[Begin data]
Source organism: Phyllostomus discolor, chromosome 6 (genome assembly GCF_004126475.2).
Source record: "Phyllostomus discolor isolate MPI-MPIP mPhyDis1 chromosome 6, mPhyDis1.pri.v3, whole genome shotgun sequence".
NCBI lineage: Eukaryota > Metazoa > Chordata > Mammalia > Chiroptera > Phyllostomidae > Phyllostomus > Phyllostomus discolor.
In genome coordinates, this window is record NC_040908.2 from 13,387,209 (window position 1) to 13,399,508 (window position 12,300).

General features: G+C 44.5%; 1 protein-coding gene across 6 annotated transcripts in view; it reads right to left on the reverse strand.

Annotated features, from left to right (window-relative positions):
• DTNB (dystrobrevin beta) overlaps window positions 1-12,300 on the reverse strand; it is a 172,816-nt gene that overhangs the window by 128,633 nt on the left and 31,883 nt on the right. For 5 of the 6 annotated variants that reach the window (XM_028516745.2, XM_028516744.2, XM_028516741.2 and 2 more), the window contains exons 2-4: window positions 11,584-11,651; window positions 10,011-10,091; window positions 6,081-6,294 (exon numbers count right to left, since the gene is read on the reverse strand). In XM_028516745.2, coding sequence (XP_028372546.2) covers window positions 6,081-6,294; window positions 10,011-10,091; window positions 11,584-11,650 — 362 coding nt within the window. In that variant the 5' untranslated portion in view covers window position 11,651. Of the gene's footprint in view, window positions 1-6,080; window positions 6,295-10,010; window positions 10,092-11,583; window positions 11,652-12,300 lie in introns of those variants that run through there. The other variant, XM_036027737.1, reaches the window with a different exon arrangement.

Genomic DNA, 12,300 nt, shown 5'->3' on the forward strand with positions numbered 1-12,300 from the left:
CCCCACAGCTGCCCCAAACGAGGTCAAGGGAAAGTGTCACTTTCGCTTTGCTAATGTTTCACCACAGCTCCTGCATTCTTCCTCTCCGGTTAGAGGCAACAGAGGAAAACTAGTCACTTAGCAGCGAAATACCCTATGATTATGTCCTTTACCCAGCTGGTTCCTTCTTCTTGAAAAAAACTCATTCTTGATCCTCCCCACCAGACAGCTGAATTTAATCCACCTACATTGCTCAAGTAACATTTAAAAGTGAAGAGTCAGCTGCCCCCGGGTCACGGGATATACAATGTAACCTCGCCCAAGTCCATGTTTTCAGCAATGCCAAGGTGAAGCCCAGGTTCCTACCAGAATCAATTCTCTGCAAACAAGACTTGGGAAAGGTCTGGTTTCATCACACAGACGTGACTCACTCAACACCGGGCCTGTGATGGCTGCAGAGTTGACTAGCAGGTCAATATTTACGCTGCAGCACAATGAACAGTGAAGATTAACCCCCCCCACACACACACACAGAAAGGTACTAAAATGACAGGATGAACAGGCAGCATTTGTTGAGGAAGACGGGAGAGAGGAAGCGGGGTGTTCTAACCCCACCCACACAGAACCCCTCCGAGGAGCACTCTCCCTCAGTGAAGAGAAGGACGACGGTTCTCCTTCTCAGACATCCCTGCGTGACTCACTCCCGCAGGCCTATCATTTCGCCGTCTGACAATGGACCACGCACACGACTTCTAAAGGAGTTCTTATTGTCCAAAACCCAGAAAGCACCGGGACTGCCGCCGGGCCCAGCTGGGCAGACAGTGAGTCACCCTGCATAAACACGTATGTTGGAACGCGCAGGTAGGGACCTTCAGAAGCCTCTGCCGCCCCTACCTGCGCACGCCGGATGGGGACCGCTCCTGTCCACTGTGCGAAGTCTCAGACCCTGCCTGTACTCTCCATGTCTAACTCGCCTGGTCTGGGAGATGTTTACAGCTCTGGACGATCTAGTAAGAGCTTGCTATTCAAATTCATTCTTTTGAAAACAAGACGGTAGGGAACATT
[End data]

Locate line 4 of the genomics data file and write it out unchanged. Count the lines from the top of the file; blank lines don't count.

In genome coordinates, this window is record NC_040908.2 from 13,387,209 (window position 1) to 13,399,508 (window position 12,300).